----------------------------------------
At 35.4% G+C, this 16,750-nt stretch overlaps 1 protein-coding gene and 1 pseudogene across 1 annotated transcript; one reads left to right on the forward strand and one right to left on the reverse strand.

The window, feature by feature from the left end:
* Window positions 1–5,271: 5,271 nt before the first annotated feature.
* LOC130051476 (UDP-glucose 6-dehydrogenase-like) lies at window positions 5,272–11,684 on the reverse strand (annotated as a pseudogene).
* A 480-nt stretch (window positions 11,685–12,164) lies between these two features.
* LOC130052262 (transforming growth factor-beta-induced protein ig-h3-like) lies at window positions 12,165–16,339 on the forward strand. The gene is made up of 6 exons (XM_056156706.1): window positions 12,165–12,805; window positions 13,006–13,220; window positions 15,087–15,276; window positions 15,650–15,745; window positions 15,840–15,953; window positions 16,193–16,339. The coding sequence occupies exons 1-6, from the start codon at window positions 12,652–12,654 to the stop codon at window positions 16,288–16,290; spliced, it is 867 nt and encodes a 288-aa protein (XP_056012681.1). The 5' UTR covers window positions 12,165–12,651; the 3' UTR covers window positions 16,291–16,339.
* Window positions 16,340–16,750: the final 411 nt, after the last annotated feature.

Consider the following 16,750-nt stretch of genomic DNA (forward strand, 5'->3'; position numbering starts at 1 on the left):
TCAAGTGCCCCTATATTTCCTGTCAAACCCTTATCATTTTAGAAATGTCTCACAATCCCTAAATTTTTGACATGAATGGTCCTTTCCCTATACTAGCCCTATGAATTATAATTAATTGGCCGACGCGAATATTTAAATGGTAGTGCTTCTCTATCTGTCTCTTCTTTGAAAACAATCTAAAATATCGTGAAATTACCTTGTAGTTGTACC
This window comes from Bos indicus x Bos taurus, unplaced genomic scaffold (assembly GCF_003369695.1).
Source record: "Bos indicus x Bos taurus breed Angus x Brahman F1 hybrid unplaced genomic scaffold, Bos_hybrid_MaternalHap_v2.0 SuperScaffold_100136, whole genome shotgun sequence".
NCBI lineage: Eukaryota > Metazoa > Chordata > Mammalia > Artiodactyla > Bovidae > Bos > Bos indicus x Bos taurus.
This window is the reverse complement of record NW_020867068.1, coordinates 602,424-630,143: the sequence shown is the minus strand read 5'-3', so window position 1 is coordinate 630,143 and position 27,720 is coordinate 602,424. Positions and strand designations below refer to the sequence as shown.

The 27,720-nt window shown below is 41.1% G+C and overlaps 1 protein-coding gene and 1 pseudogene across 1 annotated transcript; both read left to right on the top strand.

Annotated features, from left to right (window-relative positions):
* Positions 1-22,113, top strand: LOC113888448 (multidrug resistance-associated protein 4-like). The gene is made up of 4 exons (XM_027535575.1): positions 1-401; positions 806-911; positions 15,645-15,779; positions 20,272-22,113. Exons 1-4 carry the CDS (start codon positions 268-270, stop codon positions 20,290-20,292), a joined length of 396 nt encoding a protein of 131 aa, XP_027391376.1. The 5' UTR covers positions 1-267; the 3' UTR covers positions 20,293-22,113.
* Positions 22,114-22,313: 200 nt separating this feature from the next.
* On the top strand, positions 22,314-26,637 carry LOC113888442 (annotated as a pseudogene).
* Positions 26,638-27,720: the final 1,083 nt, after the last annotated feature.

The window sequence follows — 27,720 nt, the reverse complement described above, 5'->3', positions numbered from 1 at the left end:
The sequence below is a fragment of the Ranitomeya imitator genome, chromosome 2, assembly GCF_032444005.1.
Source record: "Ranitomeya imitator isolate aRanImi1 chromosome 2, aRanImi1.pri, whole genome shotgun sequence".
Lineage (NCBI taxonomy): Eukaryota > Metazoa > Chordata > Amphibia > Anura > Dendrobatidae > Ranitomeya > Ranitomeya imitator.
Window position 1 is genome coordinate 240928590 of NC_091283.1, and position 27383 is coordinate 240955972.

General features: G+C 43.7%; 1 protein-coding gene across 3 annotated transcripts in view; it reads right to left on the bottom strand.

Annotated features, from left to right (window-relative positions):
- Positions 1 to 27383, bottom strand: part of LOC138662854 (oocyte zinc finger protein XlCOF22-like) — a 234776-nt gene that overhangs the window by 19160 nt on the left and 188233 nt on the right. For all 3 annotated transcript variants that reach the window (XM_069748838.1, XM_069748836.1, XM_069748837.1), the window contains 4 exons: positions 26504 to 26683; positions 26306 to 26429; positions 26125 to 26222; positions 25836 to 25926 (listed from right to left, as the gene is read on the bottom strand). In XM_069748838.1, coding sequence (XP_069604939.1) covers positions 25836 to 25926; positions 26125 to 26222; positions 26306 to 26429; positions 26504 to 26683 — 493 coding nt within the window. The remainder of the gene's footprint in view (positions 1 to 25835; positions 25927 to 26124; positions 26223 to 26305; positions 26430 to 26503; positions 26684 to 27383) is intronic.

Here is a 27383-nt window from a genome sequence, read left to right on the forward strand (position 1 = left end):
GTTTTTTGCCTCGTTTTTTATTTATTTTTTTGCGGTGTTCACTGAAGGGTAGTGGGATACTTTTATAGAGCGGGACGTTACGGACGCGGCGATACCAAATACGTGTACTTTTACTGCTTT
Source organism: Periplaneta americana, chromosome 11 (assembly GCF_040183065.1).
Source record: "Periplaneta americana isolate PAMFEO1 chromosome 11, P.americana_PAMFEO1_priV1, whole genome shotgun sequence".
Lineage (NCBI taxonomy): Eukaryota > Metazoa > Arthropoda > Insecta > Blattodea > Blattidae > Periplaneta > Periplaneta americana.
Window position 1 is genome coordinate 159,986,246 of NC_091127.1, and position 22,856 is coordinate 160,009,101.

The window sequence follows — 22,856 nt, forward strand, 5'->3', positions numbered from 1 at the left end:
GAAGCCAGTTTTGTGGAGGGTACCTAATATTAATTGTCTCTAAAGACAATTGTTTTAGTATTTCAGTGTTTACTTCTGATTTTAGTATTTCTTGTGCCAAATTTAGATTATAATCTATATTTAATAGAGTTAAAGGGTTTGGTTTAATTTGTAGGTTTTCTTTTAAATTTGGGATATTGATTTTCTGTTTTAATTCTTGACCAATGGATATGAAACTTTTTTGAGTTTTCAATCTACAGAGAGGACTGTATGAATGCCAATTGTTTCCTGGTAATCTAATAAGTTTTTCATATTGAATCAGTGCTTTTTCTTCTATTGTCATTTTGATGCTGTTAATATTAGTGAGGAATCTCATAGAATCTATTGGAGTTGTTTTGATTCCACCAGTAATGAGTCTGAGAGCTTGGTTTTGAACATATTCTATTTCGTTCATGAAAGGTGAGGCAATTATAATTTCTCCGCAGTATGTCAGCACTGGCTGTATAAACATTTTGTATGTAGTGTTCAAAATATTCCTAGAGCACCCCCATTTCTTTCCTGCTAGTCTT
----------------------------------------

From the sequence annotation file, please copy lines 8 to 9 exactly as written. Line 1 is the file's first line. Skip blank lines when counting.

Consider the following 16,750-nt stretch of genomic DNA (forward strand, 5'->3'; position numbering starts at 1 on the left):
TCAAGTGCCCCTATATTTCCTGTCAAACCCTTATCATTTTAGAAATGTCTCACAATCCCTAAATTTTTGACATGAATGGTCCTTTCCCTATACTAGCCCTATGAATTATAATTAATTGGCCGACGCGAATATTTAAATGGTAGTGCTTCTCTATCTGTCTCTTCTTTGAAAACAATCTAAAATATCGTGAAATTACCTTGTAGTTGTACC